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Best laid plans? How The Banks project differs from its 2007 master plan

Riverfront development celebrates 10th anniversary
Posted: 6:00 AM, Apr 06, 2018
Updated: 2018-04-06 11:24:58Z
Best laid plans? How The Banks project differs from its 2007 master plan

CINCINNATI - The Banks riverfront development project will be completed by next summer, according a Master Development Schedule attached to the 2007 development agreement signed by the city of Cincinnati, Hamilton County and Carter-Dawson, an Atlanta-based developer chosen to rebuild the city’s riverfront.

Of course, much has changed since then.

For one thing, Carter-Dawson is out of the picture, ending its contract with the city and county last year. Retail tenants have come and gone. A hotel, planned for one block, opened in another.

The project celebrated the 10th anniversary of its groundbreaking this week. So, what better time to compare how the 2007 vision differs from the 2018 reality?

Here’s a look at the vision versus the reality:

Moving from east to west, here’s how the project differs from the original development plan.

  • Block 4 – Bounded by Second Street, Main, Walnut and East Freedom Way, this block was the first to see construction. But an office building of up to 340,000 square feet has yet to draw a tenant. “The office building will have a gracious lobby located on Walnut Street and lobby entrances to the residential units will be located along Main and Freedom Way,” Carter-Dawson’s original concept plan states.
  • Block 8/11B – Bordered by East Freedom Way to the north and the Christian Moerlein Lager House to the south, this block was planned to include “a high-rise condominium with river and park views in each direction.” But it ended up with apartments over retail along Walnut and Freedom Way and an AC Marriott Hotel on the southeast corner.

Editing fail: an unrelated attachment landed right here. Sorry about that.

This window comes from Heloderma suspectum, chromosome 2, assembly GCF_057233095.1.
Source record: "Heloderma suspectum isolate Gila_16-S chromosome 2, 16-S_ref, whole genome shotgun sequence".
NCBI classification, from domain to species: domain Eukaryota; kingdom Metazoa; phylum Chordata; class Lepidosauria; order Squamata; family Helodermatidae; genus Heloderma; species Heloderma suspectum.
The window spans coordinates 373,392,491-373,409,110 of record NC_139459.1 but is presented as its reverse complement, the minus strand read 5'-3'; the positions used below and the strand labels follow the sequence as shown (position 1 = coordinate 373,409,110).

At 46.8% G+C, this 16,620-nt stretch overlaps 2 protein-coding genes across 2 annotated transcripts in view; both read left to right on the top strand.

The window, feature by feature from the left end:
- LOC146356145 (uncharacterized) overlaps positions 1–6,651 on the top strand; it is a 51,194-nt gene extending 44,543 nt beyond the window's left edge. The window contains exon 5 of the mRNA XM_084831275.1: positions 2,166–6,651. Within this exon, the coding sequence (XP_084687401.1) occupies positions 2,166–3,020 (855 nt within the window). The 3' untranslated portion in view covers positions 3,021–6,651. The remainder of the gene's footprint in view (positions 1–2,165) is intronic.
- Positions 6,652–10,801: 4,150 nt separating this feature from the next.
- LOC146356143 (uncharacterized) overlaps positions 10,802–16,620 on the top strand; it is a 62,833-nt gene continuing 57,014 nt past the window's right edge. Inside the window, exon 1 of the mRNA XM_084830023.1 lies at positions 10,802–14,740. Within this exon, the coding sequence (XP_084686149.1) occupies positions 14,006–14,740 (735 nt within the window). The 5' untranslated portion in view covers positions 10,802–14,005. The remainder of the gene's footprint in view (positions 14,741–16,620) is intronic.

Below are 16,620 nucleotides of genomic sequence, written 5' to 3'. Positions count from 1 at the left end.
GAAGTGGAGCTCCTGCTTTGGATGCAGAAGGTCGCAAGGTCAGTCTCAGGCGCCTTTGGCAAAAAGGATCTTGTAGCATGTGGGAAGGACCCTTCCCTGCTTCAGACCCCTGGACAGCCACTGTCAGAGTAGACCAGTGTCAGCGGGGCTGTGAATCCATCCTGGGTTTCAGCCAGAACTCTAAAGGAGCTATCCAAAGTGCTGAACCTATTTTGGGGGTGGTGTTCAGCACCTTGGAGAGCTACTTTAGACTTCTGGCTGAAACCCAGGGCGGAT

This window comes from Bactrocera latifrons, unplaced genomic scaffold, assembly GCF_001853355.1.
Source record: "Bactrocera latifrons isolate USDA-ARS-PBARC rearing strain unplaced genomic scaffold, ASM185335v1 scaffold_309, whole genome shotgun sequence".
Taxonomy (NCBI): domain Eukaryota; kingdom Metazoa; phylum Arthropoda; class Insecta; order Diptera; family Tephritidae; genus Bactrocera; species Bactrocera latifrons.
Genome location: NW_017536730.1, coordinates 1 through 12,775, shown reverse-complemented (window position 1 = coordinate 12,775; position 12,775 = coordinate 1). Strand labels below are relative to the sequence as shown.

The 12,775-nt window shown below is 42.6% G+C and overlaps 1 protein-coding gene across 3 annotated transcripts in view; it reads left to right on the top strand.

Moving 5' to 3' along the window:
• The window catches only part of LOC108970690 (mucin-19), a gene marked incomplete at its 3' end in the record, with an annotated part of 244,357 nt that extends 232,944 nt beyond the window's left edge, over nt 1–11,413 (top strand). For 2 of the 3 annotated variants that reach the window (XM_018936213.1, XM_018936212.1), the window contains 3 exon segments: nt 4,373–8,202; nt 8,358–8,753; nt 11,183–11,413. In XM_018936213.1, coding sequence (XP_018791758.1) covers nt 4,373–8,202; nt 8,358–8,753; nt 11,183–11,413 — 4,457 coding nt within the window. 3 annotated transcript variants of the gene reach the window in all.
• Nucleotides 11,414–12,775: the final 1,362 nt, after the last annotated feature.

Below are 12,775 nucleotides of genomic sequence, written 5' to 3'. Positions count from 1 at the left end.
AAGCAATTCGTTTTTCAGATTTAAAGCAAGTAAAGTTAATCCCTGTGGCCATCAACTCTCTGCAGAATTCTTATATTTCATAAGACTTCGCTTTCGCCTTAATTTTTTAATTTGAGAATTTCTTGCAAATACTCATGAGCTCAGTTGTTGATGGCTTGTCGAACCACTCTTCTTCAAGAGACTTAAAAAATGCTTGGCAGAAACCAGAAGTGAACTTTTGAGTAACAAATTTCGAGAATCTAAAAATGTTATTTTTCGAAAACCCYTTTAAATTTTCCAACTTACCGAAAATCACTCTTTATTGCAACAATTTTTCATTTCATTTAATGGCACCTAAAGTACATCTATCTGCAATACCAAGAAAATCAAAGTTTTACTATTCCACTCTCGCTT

• Christian Moerlein Lager House – This wasn’t part of the original Banks development property. But the Cincinnati Park Board incorporated the site into its Central Riverfront Park design in 2010.
  • Block 7 – This block south of the National Underground Railroad Freedom Center was originally planned to accommodate “two signature restaurants with expansive outdoor dining capability to take advantage of the great views.” The Yard House chain restaurant claimed one of the spots in 2012.
  • Carol Ann’s Carousel – This Park Board project wasn’t part of the original Banks development, but it opened in 2015 thanks to funding from the Ralph V. and Carol Ann Haile/U.S. Bank Foundation. The project enabled an event space to become part of a block that was originally designated for a large public fountain.
  • Block 2 – General Electric Co.’s Global Operations Center at the Banks is on a site originally designated for a hotel of up to 200,000 square feet. The remainder of the block was built as planned.
  • Block 6/11a – This block at the southeast corner of Race Street and West Freedom Way is currently the subject of a bidding competition in which developers are vying for the right to build a riverfront concert facility. It was originally planned to hold up to 470 residential units, including ground-floor units facing south that “may have stoops to give the appearance of traditional row houses.” Park-oriented retail was also contemplated for this block, including bike rental shops and a sporting goods store.
  • Block 5/10 – The concept plan called for “a high-rise residential tower providing retail, restaurant and café’ space at street level” for this Elm Street block between Mehring Way and West Freedom Way. The plan also warned the Cincinnati Bengals would have to waive “height restrictions” in its lease for Paul Brown Stadium to accommodate a tower holding up to 530 units. That might be one reason the block is still a surface lot.
  • Block 1 – Also an undeveloped surface lot, this block on the southeast corner of Second and Elm streets called for up to 380 residential units in a high-rise facing Race Street along with smaller retail and office buildings closer to Paul Brown Stadium.
  • Block 13 – The concept plan called for this tiny block north of Paul Brown Stadium to include a limited service hotel catering to sports enthusiasts. 

And here's a look at how Cincinnati's riverfront has evolved through the years:

Cincinnati's riverfront through the years, from 1993 to the spring of 2017.